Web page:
2019 NFL Offseason: Atlanta Falcons

Atlanta Falcons (Last Year: 7-9)

2019 NFL Season Preview:

Veteran Additions:
RB Kenjon Barner, TE Luke Stocker, G Jamon Brown, G James Carpenter, DE Adrian Clayborn, DT Tyeler Davison.
Early Draft Picks:
G Chris Lindstrom, OT Kaleb McGary, CB Kendall Sheffield, DE John Cominsky. Falcons Rookie Forecast
Offseason Losses:
RB Tevin Coleman, G Andy Levitre, G Ben Garland, DE Brooks Reed, DE/OLB Bruce Irvin, DT Terrell McClain, CB Robert Alford, CB/ST Justin Bethel, K Matt Bryant.

2019 Atlanta Falcons Offense:
It was astonishing that the Falcons didn’t fire Steve Sarkisian last offseason. One of the worst offensive coordinators in the NFL, Sarkisian was mostly responsible for the regression of Atlanta’s offense following its Super Bowl appearance. Matt Ryan still posted stellar numbers last year – he threw for 4,924 yards, 35 touchdowns and only seven interceptions – but the team once again struggled in the red zone. For a while, it didn’t seem as though All-Pro receiver Julio Jones would catch any touchdowns. Jones hauled in a bunch of scores toward the end of the season, but the damage had already been done.

Sarkisian was finally axed this offseason. The Falcons will move forward with new offensive coordinator Dirk Koetter, who coached Ryan in the past. The familiarity means that there won’t be any sort of adjustment period, which is obviously a huge positive. Another reason for Atlanta fans to be hopeful is that the front office rebuilt the offensive line this offseason. The Falcons’ blocking was superb when the team made its run to the Super Bowl, but it has dropped off since. The front office obtained a couple of guards in free agency – Jamon Brown and James Carpenter – and then used the No. 14 overall selection on guard Chris Lindstrom. The athletic Boston College product should be able to start right away, leaving Brown and Carpenter to battle for the other guard job. One of them will start next to Alex Mack, one of the top centers in the NFL.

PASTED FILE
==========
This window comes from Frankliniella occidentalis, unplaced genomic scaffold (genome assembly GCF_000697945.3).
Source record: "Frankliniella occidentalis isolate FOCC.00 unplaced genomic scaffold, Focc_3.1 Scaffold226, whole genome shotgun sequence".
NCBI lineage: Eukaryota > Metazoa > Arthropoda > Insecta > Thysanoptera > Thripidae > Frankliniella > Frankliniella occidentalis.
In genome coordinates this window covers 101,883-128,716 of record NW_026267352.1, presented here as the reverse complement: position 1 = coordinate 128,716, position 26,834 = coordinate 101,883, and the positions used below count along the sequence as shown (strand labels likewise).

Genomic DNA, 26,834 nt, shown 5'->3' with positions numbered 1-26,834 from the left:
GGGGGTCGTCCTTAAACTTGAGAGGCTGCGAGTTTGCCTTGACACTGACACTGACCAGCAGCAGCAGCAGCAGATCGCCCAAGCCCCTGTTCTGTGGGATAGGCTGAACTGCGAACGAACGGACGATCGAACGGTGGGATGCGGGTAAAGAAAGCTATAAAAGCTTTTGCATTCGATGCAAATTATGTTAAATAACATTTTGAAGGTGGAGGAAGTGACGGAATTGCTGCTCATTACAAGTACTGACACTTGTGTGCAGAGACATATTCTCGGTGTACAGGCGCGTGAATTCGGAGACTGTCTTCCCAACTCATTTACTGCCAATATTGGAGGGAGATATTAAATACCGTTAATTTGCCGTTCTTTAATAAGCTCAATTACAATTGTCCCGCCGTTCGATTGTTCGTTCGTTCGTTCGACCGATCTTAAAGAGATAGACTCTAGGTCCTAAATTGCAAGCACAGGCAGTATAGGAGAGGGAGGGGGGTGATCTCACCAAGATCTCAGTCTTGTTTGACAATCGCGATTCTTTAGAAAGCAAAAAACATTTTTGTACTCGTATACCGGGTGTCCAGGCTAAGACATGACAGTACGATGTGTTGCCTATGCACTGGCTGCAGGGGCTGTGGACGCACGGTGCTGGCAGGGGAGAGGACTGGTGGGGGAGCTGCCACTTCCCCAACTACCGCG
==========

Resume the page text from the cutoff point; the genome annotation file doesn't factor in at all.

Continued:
The Falcons weren’t done addressing their offensive line after taking Lindstrom. They traded up into the end of the opening frame to select Kaleb McGary. The Washington prospect was a slight reach, but there’s a chance he’ll unseat Ty Sambrailo as the starter on the right side. That shouldn’t be difficult to do, as Sambrailo is a pedestrian player. McGary figures to bookend Jake Matthews, a solid blind-side protector.

With more time in the pocket, Ryan should be able to find Jones for more touchdowns. Of course, if Jones’ scoring total doesn’t rise, it might be because No. 2 receiver Calvin Ridley has taken a big leap. Ridley was very productive at times as a rookie, but was inconsistent as well. That’s to be expected from a first-year wideout, so Ridley figures to be markedly better in 2019, especially considering that he’ll have superior coaching support. Mohamed Sanu will be a solid third receiver again, while the athletic Austin Hooper should be able to build momentum from his strong 2018 campaign.

Devonta Freeman will obviously benefit from the improved blocking as well. Freeman played just two games last year, thanks to numerous injuries. Freeman should bounce back with a big year, especially with Tevin Coleman gone.

2019 Atlanta Falcons Defense:
Freeman was one of countless Atlanta players to suffer an injury last year. At one point, it seemed as though the Falcons were missing half of their starting defense. As a result, Atlanta finished 31st in defensive efficiency in 2018. Only the Buccaneers were worse.

Deion Jones was the best player to miss extensive time. One of the top linebackers in the NFL, Jones and his ability to cover sideline to sideline were missed. As a result, the Falcons were killed by receiving backs and tight ends each week. Jones, who missed Weeks 2-12, returned in December, but wasn’t quite the same. He’ll be 100 percent in 2019, so Atlanta will be far better on this side of the ball. Jones will start alongside Foyesade Oluokun and De’Vondre Campbell. A sixth-round pick in 2018, Oluokun did relatively well as a rookie last season, and he should improve because he’s so young. Campbell, meanwhile, should be relegated to two downs because he’s forceful versus the run, but often is lost in coverage.

Keanu Neal was another player who barely played in 2019. Neal tore his ACL in Week 1, and was never seen again. Fellow safety Ricardo Allen was also lost in September, thanks to a torn Achilles. Both are expected to be 100 percent (or close) by the opener, which would do wonders for Atlanta’s pass defense. If there’s a silver lining in regard to Neal and Allen suffering injuries, it’s that Damontae Kazee performed well in their absences. The Falcons won’t be able to handle both of their safeties going down again, but they should be fine if one gets hurt, thanks to Kazee.